Dellen Millard, accused in Tim Bosma death, faces 2 more murder charges
Mark Smich, the 2nd accused in Bosma slaying, also charged in Laura Babcock's death
Tim Bosma's accused killer, Dellen Millard, has now been charged with killing his father and Toronto woman Laura Babcock.
Millard's co-accused in the Bosma case, 26-year-old Mark Smich of Oakville, Ont., also faces a first-degree murder charge in connection to the death of the 23-year-old Babcock, who went missing in the summer of 2012, OPP announced Thursday.
- READ MORE: Who is Dellen Millard, the accused in the Tim Bosma case?
- READ MORE: 'You will see him again in heaven,' Sharlene Bosma tells daughter
Millard, 28, is also facing a charge of first-degree murder in connection to the death of his father, Wayne Millard. The elder Millard's death was originally ruled a suicide.
Millard and Smich have been in jail since being arrested last year and charged with first-degree murder in Bosma's death. The Ancaster, Ont., man disappeared after taking two men on a test drive in a truck he had for sale.
Christina Noudga, 21, of Toronto, has also been charged with being accessory after the fact in connection to Bosma’s slaying. She was arrested in the Greater Toronto Area on Thursday and has since been transported to Hamilton, police say. Toronto police officers and Hamilton forensics investigators were on scene at Noudga's family home in Toronto Thursday afternoon.
Paul Mergler, Noudga’s lawyer, told CBC News he is not speaking with the media. "I can’t tell you you anything at this stage," he said.
No further statements: police
Babcock's death is now being considered Toronto's 55th homicide of 2012, while Wayne Millard's death is the 56th, Toronto police Staff Insp. Greg McLane said during an afternoon news conference. The new charges were formally laid against Millard and Smich in a Toronto courtroom Thursday.
"Now that the cases are before the criminal courts, police will not be making statements or taking questions," McLane told reporters.
"The investigation is continuing into all three matters until all investigative leads have been followed," he said.
Before he died, Wayne Millard was starting up Millardair MRO, described as "a new provider for aircraft maintenance, repair and overhaul service." Millard Air was incorporated in 1963 and eventually had a fleet of 21 planes. The charter airline was based at Toronto's Pearson airport, operating until it went into bankruptcy in 1990.
The elder Millard's body was found in November 2012. Police have not revealed what specific information led to the additional murder charges. Police reopened the case last fall.
Not in a 'traditional relationship'
Toronto police have said that Babcock and Millard were "romantically linked" but not in a "traditional dating relationship."
Det. Mike Carbone told CBC News last June that Babcock was known to be involved in the sex-trade business for several months prior to her disappearance, but he added that, as far as he knew, Millard was not involved in the sex-trade business. A farm owned by Millard in Waterloo Region was searched by police last last fall in relation to Babcock's disappearance.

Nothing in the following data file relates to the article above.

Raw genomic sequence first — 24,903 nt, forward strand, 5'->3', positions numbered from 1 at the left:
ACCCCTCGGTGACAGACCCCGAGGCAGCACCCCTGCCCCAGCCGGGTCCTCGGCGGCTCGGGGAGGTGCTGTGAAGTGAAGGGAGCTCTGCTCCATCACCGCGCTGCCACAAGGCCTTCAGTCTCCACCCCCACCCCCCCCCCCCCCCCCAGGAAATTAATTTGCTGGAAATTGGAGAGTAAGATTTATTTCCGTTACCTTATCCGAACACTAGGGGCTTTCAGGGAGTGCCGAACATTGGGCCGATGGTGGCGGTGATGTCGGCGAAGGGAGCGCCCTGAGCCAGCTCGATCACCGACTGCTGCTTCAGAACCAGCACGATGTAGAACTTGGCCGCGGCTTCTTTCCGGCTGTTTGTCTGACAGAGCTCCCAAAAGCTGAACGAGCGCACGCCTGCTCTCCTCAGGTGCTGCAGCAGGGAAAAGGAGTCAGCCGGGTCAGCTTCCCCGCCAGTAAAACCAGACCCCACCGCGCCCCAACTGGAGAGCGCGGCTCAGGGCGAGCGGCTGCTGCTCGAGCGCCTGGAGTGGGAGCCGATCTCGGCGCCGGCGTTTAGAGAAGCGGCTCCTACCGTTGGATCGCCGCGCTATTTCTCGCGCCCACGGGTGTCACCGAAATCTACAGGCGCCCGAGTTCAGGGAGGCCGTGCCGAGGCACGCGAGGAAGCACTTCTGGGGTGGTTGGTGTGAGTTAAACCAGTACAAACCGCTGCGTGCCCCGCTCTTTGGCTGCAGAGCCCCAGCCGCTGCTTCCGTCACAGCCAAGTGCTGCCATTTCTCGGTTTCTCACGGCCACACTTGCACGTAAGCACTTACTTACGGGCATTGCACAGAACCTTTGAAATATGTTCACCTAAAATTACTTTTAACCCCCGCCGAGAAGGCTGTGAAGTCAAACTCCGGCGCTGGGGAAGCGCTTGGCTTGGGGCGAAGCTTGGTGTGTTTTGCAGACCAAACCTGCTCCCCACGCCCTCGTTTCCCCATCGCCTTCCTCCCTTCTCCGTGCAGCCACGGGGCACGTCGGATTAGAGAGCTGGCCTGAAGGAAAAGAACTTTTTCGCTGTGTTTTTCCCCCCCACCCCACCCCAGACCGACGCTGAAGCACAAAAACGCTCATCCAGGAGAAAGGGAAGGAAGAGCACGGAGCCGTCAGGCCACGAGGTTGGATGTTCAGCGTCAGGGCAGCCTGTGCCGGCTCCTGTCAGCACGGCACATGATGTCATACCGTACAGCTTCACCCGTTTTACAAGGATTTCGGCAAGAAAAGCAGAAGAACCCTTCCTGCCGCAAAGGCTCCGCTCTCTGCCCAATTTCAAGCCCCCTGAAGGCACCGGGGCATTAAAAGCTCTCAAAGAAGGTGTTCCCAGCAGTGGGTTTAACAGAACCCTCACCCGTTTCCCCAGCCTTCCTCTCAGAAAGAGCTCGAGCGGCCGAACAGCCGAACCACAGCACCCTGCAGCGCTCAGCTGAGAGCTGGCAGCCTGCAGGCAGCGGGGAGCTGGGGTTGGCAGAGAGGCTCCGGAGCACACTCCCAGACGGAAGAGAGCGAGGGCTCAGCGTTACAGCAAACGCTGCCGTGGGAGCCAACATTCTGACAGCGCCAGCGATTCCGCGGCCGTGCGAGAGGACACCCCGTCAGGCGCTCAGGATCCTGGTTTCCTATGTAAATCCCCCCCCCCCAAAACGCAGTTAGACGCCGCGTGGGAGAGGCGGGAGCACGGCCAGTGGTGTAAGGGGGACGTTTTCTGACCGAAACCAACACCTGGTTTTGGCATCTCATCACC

The Babock family told CBC News that they are "completely devastated."
"We are heartbroken, still with today's news we don't feel any further ahead than we did yesterday," the family said. "As you can imagine this is any parents worst nightmare. It's been two years since she's been gone but a glimmer if hope remains, we want proof."
A former acquaintance of Millard's, who says she had attended almost two dozen parties at his home in the Toronto suburb of Etobicoke, told CBC News that Millard and Noudga were dating.
"But [Millard] and Laura [Babcock] were just fooling around," she said. "He kept Laura around and gave her drugs."
The source asked CBC not to use her name because she said she was "terrified" of Millard. She described many of his parties as fuelled by cocaine and the drug MDMA and recalled several times when large brawls broke out.
"It's disturbing," she said. "I've been alone in a house with him."
Bosma, 32, went missing on May 6, 2013. He had advertised a black Dodge pickup truck for sale online. His wife, Sharlene, last saw him leave with two men to take the truck for a test drive. Police announced a week later that he was dead, and that investigators had found his burned remains at a Cambridge-area farm.
The case has inspired international interest and outpourings of sympathy from across the country. Sharlene Bosma has started a charity, Tim’s Tribute, for victims of crime and their families.
The Bosma family released a statement saying they were informed about the additional charges against Millard and Smich.
"We extend our most sincere condolences to the Babcock family. The eight days we searched for Tim were eight days of indescribable emotions," the statement reads.
"We can only imagine what the last almost two years have been like for the Babcock family. Our prayers are with those that are hurting with this news today."
Toronto and Hamilton police are still heading up their respective investigations into the deaths of Bosma, Babcock and Millard's father, but the three cases have now been streamlined under the OPP's Major Case Management (MCM) system. The MCM system is used so that valuable information that links multiple cases can be shared between police forces when “serial predators and offenders are concerned,” said OPP spokesperson Pierre Chamberland.
With files from the CBC's Travis Dhanraj